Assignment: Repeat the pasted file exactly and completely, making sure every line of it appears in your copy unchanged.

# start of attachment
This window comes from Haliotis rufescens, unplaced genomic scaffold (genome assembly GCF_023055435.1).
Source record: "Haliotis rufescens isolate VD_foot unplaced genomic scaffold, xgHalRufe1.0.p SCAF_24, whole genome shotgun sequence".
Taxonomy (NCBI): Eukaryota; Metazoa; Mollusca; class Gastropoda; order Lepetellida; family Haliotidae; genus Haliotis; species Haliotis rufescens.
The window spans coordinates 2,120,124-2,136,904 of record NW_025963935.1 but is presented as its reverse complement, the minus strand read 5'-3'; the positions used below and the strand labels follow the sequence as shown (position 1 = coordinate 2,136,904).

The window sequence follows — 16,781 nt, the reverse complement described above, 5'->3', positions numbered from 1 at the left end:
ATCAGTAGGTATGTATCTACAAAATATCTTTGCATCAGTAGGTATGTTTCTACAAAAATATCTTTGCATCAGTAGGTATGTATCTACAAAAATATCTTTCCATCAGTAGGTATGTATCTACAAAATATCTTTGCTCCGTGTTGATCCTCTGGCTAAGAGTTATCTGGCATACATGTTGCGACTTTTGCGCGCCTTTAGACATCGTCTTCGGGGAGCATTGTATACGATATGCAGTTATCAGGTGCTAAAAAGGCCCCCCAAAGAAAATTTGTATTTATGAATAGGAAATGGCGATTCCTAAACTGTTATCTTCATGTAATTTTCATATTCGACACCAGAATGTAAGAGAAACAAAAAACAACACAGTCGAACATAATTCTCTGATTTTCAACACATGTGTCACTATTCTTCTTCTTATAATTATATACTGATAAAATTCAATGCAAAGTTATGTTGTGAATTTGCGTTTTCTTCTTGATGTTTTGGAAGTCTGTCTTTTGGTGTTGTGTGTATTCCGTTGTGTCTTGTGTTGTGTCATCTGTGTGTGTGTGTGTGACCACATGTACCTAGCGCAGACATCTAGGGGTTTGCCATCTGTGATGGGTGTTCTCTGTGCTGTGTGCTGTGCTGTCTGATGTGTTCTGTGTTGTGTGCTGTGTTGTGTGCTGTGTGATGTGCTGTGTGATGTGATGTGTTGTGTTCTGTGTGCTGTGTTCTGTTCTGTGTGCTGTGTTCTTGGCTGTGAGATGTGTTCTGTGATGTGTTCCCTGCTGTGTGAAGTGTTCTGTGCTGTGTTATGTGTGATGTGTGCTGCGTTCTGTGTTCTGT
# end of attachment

This window comes from Haliotis rufescens, unplaced genomic scaffold (genome assembly GCF_023055435.1).
Source record: "Haliotis rufescens isolate VD_foot unplaced genomic scaffold, xgHalRufe1.0.p SCAF_24, whole genome shotgun sequence".
Taxonomy (NCBI): Eukaryota; Metazoa; Mollusca; class Gastropoda; order Lepetellida; family Haliotidae; genus Haliotis; species Haliotis rufescens.
The window spans coordinates 2,120,124-2,136,904 of record NW_025963935.1 but is presented as its reverse complement, the minus strand read 5'-3'; the positions used below and the strand labels follow the sequence as shown (position 1 = coordinate 2,136,904).

The window sequence follows — 16,781 nt, the reverse complement described above, 5'->3', positions numbered from 1 at the left end:
ATCAGTAGGTATGTATCTACAAAATATCTTTGCATCAGTAGGTATGTTTCTACAAAAATATCTTTGCATCAGTAGGTATGTATCTACAAAAATATCTTTCCATCAGTAGGTATGTATCTACAAAATATCTTTGCTCCGTGTTGATCCTCTGGCTAAGAGTTATCTGGCATACATGTTGCGACTTTTGCGCGCCTTTAGACATCGTCTTCGGGGAGCATTGTATACGATATGCAGTTATCAGGTGCTAAAAAGGCCCCCCAAAGAAAATTTGTATTTATGAATAGGAAATGGCGATTCCTAAACTGTTATCTTCATGTAATTTTCATATTCGACACCAGAATGTAAGAGAAACAAAAAACAACACAGTCGAACATAATTCTCTGATTTTCAACACATGTGTCACTATTCTTCTTCTTATAATTATATACTGATAAAATTCAATGCAAAGTTATGTTGTGAATTTGCGTTTTCTTCTTGATGTTTTGGAAGTCTGTCTTTTGGTGTTGTGTGTATTCCGTTGTGTCTTGTGTTGTGTCATCTGTGTGTGTGTGTGTGACCACATGTACCTAGCGCAGACATCTAGGGGTTTGCCATCTGTGATGGGTGTTCTCTGTGCTGTGTGCTGTGCTGTCTGATGTGTTCTGTGTTGTGTGCTGTGTTGTGTGCTGTGTGATGTGCTGTGTGATGTGATGTGTTGTGTTCTGTGTGCTGTGTTCTGTTCTGTGTGCTGTGTTCTTGGCTGTGAGATGTGTTCTGTGATGTGTTCCCTGCTGTGTGAAGTGTTCTGTGCTGTGTTATGTGTGATGTGTGCTGCGTTCTGTGTTCTGT